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Describing nuclear terrorism as a grave threat to international security, Xi called for zero-tolerance for nuclear terrorism and removing its breeding ground at the summit.
Nations are joining the nuclear club with unnerving regularity, others are suspected of having ambitions to do so, and dozens more have enough uranium and plutonium on hand to build at least a few Hiroshima-size bombs.
Atomic bombs (the first nuclear weapons) were used against Japan during--.
By some estimates, as many as 2 million people have died of starvation over the last decade, even as the regime spends a fortune to maintain its vast military and its nuclear program.
And the kinds of nuclear weapons terrorists might use would be far less powerful than the Soviet nukes feared during the Cold War, and slightly less powerful than the U.
We also need to protect our existing stockpile of almost 10,000 weapons--as well as the highly radioactive "special nuclear material" used in their creation--from failing into the wrong hands.
By announcing--at the same time as their troops crossed the Strait of Hormuz--that they possessed nuclear weapons (as had been rumored for more than ten years) and long-range missiles, Iranian leaders thought none would be able to resist them.
Global climate change and the 2005 entry into force of the Kyoto Protocol to the United Nations Framework Convention on Climate Change have spurred new thinking about the potential value of nuclear energy by both environmental groups and the nuclear energy industry.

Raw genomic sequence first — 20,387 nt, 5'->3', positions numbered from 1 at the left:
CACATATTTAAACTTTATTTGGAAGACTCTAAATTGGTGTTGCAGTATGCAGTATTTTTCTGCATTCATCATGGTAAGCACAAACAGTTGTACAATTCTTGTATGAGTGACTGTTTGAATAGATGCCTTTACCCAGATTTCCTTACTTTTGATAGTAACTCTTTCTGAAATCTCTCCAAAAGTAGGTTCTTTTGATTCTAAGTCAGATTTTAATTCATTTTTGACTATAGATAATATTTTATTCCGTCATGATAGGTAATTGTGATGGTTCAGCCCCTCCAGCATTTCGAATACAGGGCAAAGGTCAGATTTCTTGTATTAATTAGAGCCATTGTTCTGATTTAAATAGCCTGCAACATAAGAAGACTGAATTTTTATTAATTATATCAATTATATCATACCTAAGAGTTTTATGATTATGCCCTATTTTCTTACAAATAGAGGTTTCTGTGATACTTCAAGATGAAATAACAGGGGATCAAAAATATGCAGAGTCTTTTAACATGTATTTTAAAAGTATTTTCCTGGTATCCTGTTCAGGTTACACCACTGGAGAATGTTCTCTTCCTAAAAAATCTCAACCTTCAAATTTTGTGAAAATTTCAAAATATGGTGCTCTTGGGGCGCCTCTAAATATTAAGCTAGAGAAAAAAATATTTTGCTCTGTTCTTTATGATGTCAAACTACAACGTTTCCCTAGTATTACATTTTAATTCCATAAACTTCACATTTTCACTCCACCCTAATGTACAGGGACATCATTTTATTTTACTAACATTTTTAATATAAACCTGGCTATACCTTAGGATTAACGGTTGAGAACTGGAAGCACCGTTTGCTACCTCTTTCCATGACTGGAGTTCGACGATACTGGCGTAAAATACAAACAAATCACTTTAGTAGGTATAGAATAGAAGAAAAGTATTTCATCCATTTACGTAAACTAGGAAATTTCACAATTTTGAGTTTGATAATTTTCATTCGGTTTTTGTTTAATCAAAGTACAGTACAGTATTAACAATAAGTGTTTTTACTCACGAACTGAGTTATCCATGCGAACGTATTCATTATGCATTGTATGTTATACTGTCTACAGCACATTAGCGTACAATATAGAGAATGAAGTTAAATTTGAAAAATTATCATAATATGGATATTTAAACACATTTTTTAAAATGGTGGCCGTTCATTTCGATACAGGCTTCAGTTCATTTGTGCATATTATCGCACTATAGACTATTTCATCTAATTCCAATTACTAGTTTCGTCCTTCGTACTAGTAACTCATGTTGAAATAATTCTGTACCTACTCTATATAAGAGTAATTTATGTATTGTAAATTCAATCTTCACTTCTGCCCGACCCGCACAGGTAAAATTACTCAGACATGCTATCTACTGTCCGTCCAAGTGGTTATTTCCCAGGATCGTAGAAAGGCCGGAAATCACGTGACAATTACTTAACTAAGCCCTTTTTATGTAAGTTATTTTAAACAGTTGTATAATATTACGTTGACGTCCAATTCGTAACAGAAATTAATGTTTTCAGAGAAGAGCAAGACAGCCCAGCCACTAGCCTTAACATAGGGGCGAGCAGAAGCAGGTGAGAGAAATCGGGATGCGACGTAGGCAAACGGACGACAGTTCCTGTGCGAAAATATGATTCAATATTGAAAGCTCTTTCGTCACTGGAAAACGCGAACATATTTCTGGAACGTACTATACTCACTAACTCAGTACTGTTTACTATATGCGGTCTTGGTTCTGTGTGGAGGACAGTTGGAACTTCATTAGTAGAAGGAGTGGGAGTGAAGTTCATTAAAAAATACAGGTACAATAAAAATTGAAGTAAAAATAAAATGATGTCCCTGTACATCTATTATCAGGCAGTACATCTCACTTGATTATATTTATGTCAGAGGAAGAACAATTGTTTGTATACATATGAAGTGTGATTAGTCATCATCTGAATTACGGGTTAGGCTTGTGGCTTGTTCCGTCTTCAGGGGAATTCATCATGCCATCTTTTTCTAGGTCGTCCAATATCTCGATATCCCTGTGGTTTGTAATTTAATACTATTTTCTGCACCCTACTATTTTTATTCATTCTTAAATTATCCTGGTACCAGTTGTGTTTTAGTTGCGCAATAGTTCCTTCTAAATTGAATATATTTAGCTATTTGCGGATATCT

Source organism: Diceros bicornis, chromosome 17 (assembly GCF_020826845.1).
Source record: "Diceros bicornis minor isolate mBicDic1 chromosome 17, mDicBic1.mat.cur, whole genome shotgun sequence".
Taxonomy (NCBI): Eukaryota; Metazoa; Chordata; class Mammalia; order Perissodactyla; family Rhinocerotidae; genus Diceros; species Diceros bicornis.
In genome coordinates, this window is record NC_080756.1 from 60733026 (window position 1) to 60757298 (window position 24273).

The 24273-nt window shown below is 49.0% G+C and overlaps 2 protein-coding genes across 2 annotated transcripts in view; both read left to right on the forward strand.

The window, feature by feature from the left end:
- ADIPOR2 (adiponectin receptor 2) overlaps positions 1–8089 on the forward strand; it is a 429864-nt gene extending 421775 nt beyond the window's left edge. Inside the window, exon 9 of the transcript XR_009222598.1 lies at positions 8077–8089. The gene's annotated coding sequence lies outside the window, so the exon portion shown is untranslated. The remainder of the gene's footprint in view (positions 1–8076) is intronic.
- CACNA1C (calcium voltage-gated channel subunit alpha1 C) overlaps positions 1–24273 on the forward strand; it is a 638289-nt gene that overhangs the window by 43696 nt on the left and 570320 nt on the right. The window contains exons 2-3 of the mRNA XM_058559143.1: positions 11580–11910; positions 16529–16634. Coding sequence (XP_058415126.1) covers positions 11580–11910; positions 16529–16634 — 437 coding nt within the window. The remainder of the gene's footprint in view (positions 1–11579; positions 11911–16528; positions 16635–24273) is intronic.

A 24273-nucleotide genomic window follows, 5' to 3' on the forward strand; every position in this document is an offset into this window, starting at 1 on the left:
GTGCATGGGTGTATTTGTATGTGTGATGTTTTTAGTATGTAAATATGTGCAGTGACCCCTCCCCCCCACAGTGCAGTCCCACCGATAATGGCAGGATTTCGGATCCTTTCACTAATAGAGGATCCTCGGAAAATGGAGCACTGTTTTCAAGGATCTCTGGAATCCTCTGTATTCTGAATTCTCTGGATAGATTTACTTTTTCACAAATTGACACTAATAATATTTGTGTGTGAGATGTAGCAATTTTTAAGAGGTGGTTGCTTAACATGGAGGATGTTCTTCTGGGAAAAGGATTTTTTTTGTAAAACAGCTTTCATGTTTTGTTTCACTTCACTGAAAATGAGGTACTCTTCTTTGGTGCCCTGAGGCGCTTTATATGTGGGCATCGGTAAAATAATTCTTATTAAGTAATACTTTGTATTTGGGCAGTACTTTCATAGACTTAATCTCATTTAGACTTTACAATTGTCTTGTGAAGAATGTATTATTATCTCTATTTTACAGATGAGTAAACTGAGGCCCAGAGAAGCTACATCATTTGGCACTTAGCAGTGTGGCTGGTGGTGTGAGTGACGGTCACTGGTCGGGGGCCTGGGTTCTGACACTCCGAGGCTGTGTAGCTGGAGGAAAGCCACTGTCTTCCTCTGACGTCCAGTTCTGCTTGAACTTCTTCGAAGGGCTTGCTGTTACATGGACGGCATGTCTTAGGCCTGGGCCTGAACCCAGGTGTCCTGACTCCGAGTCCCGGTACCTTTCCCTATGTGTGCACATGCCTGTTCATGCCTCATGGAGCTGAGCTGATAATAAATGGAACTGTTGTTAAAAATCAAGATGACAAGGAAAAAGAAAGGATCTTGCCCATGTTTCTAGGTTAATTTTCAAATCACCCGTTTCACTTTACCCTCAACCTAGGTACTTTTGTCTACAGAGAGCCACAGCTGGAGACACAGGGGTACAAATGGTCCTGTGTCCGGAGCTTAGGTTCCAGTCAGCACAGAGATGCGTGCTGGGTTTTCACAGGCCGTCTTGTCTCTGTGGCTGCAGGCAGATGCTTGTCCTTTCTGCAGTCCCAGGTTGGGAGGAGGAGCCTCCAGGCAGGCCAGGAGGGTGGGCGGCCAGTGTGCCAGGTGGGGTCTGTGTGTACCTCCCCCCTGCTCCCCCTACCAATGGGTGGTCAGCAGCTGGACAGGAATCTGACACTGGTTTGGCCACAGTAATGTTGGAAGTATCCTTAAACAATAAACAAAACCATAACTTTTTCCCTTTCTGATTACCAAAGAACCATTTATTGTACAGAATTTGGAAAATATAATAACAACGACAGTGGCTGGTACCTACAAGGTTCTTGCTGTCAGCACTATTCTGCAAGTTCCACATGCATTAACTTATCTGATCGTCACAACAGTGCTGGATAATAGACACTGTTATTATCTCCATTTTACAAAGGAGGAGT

The Bush administration claims it can develop new nukes without lowering the overall threshold for the use of nuclear weapons, but that strategic doublethink doesn't last long under an analytical microscope.
Amazingly, because many nuclear power plants have not been abiding by current regulations to put up proven fire barriers.
Dubbed the Tooth Fairy Project, (see Your Health, "Glowing in the Dark," May/June 2002), researchers report higher levels of Sr-90 near nuclear power plants, including St.
The anniversary of Hiroshima may produce yet another spike in collective anxiety and cultural reflection upon the nuclear threat: after an interval of relative complacency following the end of the Cold War, the issues of nuclear warfare and proliferation have returned to center stage in international affairs, prompted by the twin specters of global terrorism and the uncontrolled dissemination of nuclear technologies and fissile material to formerly non-nuclear states with anti-Western political ideologies (see below).